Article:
Father Van Lith, who initiated the inculturation process, saw that the cultural values posed no threat to Catholicism, and were not necessarily displaced by Catholicism. In the process, he gave priority to the use of Bahasa Jawa (Javanese language). In his view, the Javanese language was not only an instrument of communication, but also a crystallization of the Javanese people's view of the world. In Muntilan, where he was based, Father Van Lith was the first Dutch missioner who could communicate with the Javanese people in their own language.
Rama van Lith (rama in Bahasa Jawa means "father"), as the priest was called, had great concern for the education of Javanese young people, which would enable them to hold important positions in society, and did his best to provide them with quality Christian education. He founded Kweek school, a teacher training school, in Muntilan for boys, while in Mendut on Jan. 14, 1908, the Franciscan sisters founded a vocational school for girls.
The establishment of a minor seminary was another important event for the archdiocese. Three of the first six seminarians, who studied from 1911 to 1914, were ordained priests in 1926 and 1928. They were Jesuit Fathers Fransiskus Satiman, Adrianus Djajasepoetra (later Archbishop of Jakarta), and Albert Soegijapranata, SJ (later Archbishop of Semarang).
Brothers of Immaculate Conception (FIC) supported the mission work in the archdiocesan territory since the arrival of five of them from the Netherlands in September 1920. They were immediately assigned to teach at Hollandsch Inlandsche School, a Dutch-medium primary school for the indigenous elite during colonial time. With the coming of more members, FIC expanded its work to Muntilan in 1921, Surakarta in 1926, Ambarawa in 1928 and Semarang in 1934.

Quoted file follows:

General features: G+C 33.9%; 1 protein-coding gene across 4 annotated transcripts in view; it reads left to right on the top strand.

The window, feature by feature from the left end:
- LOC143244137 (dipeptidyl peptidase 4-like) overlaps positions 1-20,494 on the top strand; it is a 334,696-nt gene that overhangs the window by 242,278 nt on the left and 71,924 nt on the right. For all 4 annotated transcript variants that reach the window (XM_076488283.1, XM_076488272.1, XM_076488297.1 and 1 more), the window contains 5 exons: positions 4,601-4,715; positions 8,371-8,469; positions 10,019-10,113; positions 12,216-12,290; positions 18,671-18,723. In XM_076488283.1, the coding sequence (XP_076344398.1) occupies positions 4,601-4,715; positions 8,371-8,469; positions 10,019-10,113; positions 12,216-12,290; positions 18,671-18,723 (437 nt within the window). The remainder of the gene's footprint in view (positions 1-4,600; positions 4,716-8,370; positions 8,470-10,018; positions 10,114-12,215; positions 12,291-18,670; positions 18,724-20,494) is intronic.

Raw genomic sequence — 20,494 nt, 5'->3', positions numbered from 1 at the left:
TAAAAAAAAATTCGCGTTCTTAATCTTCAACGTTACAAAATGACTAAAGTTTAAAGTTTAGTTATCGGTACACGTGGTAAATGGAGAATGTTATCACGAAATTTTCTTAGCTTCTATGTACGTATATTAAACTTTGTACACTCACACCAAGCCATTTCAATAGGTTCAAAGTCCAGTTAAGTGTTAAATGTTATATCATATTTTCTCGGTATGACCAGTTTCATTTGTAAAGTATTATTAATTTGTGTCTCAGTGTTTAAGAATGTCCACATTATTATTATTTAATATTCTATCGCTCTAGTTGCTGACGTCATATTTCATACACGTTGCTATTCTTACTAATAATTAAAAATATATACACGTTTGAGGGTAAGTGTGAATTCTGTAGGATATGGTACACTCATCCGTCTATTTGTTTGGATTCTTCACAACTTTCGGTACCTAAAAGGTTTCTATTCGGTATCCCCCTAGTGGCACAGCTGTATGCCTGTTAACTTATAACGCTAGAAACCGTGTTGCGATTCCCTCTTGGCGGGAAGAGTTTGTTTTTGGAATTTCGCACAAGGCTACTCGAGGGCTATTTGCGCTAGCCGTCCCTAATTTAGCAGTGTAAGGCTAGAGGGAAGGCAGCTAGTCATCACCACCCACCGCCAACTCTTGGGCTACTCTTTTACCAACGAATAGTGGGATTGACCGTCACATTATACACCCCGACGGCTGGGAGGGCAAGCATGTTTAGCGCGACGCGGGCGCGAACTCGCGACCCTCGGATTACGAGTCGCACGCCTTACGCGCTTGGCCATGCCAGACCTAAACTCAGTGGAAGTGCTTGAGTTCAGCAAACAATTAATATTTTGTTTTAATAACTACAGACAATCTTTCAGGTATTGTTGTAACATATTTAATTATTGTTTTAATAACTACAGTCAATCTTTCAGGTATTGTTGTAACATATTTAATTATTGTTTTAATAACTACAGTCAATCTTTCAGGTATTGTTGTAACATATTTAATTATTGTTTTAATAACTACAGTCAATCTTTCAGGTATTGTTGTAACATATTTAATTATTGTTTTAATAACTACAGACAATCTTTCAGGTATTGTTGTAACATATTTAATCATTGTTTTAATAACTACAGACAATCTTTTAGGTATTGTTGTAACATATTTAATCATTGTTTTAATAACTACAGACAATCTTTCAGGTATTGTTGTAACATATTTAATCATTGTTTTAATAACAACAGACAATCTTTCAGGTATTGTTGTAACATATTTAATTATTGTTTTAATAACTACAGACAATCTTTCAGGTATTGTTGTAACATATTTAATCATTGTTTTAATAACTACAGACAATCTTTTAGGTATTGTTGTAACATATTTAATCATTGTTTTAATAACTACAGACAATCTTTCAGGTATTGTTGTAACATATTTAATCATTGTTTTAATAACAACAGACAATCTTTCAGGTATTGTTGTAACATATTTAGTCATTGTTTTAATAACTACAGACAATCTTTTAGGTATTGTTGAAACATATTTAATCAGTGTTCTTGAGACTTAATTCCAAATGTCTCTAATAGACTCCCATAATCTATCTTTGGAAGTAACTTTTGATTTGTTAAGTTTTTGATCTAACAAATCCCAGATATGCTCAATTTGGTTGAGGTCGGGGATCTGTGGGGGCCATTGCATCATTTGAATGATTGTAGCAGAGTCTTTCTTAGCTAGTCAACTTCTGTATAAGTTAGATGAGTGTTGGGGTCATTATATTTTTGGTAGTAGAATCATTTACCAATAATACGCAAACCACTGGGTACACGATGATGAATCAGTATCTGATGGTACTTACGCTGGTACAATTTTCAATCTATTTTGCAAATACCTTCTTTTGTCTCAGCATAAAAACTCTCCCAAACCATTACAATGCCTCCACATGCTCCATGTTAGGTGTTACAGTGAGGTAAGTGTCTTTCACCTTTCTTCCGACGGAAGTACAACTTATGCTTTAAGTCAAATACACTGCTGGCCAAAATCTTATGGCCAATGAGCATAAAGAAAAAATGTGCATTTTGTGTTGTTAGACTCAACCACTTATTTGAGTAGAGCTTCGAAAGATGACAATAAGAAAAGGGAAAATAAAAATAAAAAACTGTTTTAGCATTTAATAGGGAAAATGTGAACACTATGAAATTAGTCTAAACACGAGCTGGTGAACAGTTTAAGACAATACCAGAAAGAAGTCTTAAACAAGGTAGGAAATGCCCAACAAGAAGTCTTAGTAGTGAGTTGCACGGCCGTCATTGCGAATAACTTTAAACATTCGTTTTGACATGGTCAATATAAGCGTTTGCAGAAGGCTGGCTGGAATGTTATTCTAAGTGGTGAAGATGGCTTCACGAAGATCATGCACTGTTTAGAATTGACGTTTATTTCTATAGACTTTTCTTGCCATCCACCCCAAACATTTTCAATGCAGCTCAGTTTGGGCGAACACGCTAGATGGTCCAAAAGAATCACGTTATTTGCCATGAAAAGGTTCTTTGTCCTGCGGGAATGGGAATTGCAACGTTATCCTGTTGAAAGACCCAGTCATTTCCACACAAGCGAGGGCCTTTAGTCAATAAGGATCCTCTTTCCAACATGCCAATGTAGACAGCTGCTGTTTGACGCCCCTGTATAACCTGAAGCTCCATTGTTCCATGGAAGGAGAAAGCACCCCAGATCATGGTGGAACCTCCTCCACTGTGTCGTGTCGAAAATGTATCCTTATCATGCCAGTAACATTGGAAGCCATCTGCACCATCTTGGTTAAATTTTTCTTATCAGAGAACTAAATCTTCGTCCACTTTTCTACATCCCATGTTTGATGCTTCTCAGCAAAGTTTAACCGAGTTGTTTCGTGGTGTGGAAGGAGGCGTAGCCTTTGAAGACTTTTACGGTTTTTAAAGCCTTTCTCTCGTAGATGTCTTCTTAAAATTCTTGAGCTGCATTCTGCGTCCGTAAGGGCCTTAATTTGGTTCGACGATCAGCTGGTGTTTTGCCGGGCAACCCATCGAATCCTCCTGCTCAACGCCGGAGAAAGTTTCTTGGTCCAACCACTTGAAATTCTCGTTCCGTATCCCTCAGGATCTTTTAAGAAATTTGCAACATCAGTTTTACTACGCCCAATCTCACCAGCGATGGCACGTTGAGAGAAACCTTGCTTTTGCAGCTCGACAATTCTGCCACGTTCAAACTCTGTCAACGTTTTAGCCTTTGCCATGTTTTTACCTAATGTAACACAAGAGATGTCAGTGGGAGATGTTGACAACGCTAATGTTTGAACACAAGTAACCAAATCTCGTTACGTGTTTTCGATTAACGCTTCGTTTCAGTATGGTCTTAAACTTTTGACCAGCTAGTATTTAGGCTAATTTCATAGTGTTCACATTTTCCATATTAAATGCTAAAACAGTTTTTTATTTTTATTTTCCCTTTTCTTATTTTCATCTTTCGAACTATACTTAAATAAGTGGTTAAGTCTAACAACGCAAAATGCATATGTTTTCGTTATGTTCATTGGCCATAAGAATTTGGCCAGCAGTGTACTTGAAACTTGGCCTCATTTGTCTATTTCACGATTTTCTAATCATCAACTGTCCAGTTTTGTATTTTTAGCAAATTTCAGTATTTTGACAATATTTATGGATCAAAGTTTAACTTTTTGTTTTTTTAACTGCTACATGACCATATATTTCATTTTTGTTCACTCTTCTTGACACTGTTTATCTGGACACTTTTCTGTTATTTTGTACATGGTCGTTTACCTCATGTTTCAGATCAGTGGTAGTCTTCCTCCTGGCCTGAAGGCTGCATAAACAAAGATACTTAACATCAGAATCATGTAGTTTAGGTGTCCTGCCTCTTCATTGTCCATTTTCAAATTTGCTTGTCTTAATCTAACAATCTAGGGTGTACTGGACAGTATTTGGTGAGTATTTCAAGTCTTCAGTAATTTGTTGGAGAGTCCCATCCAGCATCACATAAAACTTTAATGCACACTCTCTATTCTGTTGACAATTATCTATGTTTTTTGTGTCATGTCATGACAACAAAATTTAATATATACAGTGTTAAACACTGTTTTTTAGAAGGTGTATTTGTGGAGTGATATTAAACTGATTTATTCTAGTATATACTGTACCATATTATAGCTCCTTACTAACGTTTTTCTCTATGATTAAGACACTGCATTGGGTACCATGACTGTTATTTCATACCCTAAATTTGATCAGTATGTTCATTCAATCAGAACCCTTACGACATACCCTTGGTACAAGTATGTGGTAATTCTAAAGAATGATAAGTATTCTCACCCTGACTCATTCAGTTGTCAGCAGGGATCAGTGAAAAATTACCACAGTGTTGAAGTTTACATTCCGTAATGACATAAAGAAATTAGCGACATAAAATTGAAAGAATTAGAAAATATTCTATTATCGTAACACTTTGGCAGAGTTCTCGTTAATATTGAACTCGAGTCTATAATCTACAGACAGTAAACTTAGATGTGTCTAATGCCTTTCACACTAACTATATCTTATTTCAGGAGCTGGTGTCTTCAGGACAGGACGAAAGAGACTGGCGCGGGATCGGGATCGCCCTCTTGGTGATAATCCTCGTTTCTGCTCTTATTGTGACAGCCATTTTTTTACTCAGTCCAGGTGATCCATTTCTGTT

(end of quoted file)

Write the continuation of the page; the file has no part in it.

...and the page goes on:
In January 1922, the Kanisius Printing House was set up, and FIC Brothers were entrusted to operate it.
On Sept. 9, 1923, Jesuit Father Starter founded the Catholic Woman Association. In the same spirit, some Catholics founded the Catholic Party in August 1923. The two events revealed the development of the local Church and the courage of Catholics in participating in the socio-political field.
Realizing the differences in situations between Batavia/West Java and Central Java, and for the sake of Church development, Pope Pius XII on Aug. 1, 1940, established the apostolic vicariate of Semarang and appointed Father Albert Soegijapranata its apostolic vicar. He was the first native bishop of Indonesia, well known for his episcopal motto, "Be 100 percent Catholic, and 100 percent Indonesian."
Archbishop Soegijapranata, SJ passed away in 1963. The Indonesian government declared him a national hero, and he was buried in the Giri Tunggal hero cemetery in Semarang. Archbishop Justinus Darmoyuwono (1964-1981) replaced him as Semarang archbishop. On June 26, 1967, Archbishop Darmoyuwono was installed cardinal. He was the first Indonesian cardinal. During his time, Semarang archdiocese was divided into four episcopal vicariates: Semarang, Kedu, Surakarta, and Yogyakarta. Cardinal Darmoyuwono died on Feb. 3, 1994, and was buried in Muntilan.
Archbishop Julius Darmaatmadja was the next archbishop and led Semarang archdiocese for 12 years (1984-1996). He was installed cardinal and moved to Jakarta to replace Jesuit Archbishop Leo Soekoto.